TROY — Just a short distance from Monument Square and downtown stands the bright green façade of Sound House Records. Stepping into the store offers an even more vibrant experience, complete with rows of vinyl, a listening station, and the eclectic music selection curated by owners Matthew Klein and George Weinisch.
The shop, which opened on June 1, is the newest addition to the lively music scene in the Capital District, joining Last Vestige Music Shop, River Street Beat Shop, and Blue Note Record Shop as a destination for collectors and music lovers alike.
“We wanted something that was a throwback to when we were younger and we used to go to record stores. I collected as a teenager, George collected as a teenager, and we’ve been collecting ever since,” said Klein. “And it used to be a real experience. You would go out, you would look through the records, you would read the liner notes. … We kind of wanted to recreate that experience.”
As longtime collectors, Klein and Weinisch are well-versed in what music lovers are looking for when it comes to record shops. Looking ahead, they plan to host readings, live music, and DJs as a way to lean into the sense of community that exists among collectors.
It’s been a process nearly two years in the making. The idea for the shop was originally conceived in August 2019 and has consisted of road trips to record stores, conversations with other shop owners, and, of course, the search for vinyl.
“I’ve always wanted to have a record store,” said Weinisch. “It’s just one of those things that I felt like was never the right time to do, or other things got in the way, and when Matt expressed an interest, I just replied, ‘Yep, let’s do it.’ I didn’t even think about it.”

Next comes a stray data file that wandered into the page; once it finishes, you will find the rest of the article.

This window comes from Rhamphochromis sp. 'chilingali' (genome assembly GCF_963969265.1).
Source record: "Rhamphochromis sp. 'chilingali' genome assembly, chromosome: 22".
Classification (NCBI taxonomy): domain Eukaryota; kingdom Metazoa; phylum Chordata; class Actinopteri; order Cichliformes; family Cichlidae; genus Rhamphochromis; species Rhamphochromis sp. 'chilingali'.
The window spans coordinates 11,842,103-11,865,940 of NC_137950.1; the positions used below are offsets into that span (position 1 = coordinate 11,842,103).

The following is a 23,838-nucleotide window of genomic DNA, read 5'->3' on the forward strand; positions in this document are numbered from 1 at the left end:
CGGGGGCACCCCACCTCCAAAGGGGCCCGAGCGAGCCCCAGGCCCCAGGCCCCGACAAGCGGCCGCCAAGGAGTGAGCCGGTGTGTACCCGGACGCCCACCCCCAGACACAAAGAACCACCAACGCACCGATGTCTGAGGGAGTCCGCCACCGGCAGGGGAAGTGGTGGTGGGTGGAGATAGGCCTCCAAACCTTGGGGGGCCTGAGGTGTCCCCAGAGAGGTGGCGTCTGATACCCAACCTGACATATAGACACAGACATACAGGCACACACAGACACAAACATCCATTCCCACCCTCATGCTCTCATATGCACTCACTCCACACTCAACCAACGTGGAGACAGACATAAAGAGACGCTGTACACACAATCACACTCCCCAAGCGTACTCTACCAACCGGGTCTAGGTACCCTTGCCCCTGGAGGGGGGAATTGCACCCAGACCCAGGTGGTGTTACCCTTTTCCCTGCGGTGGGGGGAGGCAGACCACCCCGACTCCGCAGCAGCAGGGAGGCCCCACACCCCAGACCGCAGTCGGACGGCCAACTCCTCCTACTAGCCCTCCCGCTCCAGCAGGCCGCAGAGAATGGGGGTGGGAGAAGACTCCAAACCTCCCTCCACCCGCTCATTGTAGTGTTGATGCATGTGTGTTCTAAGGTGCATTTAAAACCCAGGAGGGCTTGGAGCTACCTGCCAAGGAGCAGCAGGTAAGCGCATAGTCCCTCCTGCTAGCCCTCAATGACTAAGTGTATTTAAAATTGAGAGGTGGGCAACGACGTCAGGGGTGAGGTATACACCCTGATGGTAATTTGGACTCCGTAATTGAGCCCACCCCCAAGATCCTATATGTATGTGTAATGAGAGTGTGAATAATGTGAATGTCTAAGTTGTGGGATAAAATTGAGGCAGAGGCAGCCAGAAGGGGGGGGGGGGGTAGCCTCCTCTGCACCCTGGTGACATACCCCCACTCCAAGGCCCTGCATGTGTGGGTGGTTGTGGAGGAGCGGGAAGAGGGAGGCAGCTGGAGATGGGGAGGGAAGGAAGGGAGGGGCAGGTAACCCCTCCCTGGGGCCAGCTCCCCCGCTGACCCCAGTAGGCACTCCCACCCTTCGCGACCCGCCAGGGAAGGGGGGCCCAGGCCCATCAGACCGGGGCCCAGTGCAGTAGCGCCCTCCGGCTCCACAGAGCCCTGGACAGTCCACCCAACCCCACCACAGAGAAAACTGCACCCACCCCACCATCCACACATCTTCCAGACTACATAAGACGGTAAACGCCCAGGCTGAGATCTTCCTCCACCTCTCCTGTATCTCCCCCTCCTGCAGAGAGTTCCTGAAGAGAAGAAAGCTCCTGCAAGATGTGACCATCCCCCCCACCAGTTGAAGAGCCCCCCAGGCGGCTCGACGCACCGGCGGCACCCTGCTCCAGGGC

In those two years, the pair has managed to acquire an expansive collection of records in a wide array of genres, both new and used. Although a record store by name, Weinisch, who jokingly identified himself as “format agnostic,” noted that the store can be better categorized as “recorded media.” They currently sell cassettes and are looking to branch into CDs as well.
Klein explained that his obsession and passion for recorded media, specifically vinyl, stems from the sheer difference in experience that comes from listening to music as a record versus digitally.
“The experience of listening to a record is you take it out of the sleeve, you put it on the turntable, you listen to the side, turn it over, you listen to the other side. It’s an uninterrupted experience, except for that flip,” said Klein. “Digital music is the exact opposite. You can fast forward, you can pick any song you want, you can stop it after 20 seconds.”
It is likely why, explained Klein, there is a resurgence in vinyl. It is no longer just collectors or audiophiles looking to get their hands on records. People are listening with intention; they want music to be an experience again.
There is no doubt that Klein and Weinisch love what they do. Their varied taste — ranging from soul, jazz, and reggae to experimental, electronic, and Italian disco — makes them the perfect resource for anyone interested in adding to their collection, whether it’s their first record or their hundredth.
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